Docker provides an ideal environment to bundle, ship, and run JupyterLab in a lightweight, isolated setup. This encapsulation promotes consistent performance across different systems and simplifies the setup process.
Moreover, Docker Desktop is the only prerequisite to running JupyterLabs as an extension. Once you have Docker installed, you can easily set up and start using JupyterLab, eliminating the need for additional software installations or complex configuration steps.
Getting started with the Docker Desktop Extension is a straightforward process that allows developers to leverage the benefits of unified development. The extension can easily be integrated into existing workflows, offering a familiar interface within Docker. This seamless integration streamlines the setup process, allowing developers to dive into their projects without extensive configuration.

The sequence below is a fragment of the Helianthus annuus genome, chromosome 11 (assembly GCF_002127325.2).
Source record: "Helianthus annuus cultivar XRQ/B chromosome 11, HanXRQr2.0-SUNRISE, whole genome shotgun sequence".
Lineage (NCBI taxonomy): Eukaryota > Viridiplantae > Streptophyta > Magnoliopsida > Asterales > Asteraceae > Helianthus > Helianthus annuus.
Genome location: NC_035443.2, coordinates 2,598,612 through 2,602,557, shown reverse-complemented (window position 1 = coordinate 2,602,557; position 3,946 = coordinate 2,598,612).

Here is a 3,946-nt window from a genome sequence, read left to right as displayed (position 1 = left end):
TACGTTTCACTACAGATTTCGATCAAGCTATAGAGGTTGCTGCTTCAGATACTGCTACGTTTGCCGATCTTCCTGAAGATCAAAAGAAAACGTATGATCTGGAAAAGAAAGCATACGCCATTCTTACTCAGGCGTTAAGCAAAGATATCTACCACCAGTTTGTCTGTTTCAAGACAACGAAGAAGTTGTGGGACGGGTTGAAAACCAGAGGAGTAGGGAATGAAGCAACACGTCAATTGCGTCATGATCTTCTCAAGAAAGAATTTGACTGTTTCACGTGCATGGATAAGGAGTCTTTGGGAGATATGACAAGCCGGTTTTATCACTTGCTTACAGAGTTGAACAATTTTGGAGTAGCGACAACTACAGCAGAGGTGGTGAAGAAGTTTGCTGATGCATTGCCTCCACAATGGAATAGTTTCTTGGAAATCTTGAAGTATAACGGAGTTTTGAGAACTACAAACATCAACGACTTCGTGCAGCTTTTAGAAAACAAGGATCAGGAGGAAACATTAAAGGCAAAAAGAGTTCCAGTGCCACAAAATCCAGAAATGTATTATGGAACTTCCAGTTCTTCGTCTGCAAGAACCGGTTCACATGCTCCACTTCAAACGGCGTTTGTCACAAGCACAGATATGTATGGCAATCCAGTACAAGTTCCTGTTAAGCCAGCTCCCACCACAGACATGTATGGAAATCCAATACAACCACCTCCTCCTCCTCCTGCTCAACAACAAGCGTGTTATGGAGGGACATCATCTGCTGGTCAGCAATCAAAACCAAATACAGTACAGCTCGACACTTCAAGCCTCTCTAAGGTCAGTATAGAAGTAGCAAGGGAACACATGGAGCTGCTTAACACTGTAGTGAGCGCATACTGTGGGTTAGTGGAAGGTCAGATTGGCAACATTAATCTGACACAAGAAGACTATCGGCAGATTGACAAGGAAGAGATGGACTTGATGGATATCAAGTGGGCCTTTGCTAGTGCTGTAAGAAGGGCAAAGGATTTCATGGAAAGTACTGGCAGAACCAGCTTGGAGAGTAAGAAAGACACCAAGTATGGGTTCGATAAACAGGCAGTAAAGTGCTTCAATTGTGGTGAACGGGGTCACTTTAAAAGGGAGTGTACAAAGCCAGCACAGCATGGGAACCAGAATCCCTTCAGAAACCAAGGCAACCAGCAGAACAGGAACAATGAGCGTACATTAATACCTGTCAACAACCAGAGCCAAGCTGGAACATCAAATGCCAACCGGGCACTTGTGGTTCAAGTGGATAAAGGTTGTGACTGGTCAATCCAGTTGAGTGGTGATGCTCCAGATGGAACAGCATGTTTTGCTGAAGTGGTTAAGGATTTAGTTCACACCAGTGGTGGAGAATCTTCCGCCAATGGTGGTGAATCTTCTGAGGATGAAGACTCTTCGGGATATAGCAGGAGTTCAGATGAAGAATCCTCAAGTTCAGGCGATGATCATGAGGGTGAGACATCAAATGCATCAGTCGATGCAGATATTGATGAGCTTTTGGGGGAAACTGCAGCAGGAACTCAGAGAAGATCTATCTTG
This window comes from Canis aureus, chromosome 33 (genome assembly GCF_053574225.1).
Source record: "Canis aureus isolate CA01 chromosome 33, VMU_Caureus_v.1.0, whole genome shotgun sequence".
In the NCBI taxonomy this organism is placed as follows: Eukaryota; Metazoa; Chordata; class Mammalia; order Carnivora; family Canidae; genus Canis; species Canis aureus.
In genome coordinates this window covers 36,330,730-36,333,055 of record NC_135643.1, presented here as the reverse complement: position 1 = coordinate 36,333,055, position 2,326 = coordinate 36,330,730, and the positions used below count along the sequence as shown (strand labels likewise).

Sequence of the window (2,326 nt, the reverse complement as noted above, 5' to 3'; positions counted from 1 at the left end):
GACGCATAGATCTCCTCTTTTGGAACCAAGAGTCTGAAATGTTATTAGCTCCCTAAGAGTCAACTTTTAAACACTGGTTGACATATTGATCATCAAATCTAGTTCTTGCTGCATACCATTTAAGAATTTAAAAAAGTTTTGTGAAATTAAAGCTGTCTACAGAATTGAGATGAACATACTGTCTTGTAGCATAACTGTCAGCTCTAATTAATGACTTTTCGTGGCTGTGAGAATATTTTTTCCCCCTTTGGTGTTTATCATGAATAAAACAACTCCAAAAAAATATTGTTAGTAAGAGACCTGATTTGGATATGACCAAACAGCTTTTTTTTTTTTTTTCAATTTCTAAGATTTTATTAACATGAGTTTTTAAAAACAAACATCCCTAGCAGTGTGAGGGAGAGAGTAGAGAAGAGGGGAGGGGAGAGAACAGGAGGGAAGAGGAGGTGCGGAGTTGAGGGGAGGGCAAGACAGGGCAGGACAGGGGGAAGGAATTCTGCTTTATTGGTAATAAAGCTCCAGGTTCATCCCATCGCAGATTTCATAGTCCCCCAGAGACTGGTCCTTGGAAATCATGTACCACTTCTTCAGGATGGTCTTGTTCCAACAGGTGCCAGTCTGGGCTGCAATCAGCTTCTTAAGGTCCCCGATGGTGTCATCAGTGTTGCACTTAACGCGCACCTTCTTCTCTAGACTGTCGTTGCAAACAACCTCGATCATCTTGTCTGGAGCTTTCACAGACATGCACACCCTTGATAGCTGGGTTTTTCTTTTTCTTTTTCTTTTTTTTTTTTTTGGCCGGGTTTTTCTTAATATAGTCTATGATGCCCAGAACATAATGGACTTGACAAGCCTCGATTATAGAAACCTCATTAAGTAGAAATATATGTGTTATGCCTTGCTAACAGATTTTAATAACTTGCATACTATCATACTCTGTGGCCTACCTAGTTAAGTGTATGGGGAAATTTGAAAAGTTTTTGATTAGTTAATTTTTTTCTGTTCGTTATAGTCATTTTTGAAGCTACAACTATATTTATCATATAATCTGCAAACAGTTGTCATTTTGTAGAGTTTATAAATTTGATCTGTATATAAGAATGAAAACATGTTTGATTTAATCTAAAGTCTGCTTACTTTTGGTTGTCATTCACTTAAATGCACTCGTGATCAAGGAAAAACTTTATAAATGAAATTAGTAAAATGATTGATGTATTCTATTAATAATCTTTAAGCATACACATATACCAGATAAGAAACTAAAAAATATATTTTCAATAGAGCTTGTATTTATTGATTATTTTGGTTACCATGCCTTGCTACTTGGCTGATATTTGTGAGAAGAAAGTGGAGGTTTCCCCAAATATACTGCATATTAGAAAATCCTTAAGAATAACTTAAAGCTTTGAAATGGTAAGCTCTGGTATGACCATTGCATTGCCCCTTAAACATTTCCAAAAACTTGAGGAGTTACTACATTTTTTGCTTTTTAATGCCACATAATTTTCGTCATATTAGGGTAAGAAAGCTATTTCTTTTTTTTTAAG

The following key components are essential to completing this walkthrough:
Working with JupyterLabs as a Docker extension begins with opening the Docker Desktop. Here are the steps to follow (Figure 3):
- Choose Extensions in the left sidebar.
- Switch to the Browse tab.
- In the Categories drop-down, select Utility Tools.
- Find Jupyter Notebook and then select Install.
A JupyterLab welcome page will be shown (Figure 4).
Adding extra kernels
If you need to work with other languages rather than Python3 (default), you can complete a post-installation step. For example, to add the iJava kernel, launch a terminal and execute the following:
~ % docker exec -ti --user root jupyter_embedded_dd_vm /bin/sh -c "curl -s https://raw.githubusercontent.com/marcelo-ochoa/jupyter-docker-extension/main/addJava.sh | bash"
Figure 5 shows the install process output of the iJava kernel package.
Next, close your extension tab or Docker Desktop, then reopen, and the new kernel and language support will be enabled (Figure 6).
Getting started with JupyterLab
You can begin using JupyterLab notebooks in many ways; for example, you can choose the language at the welcome page and start testing your code. Or, you can upload a file to the extension using the up arrow icon found at the upper left (Figure 7).
Import a new notebook from local storage (Figures 8 and 9).
Loading JupyterLab notebook from URL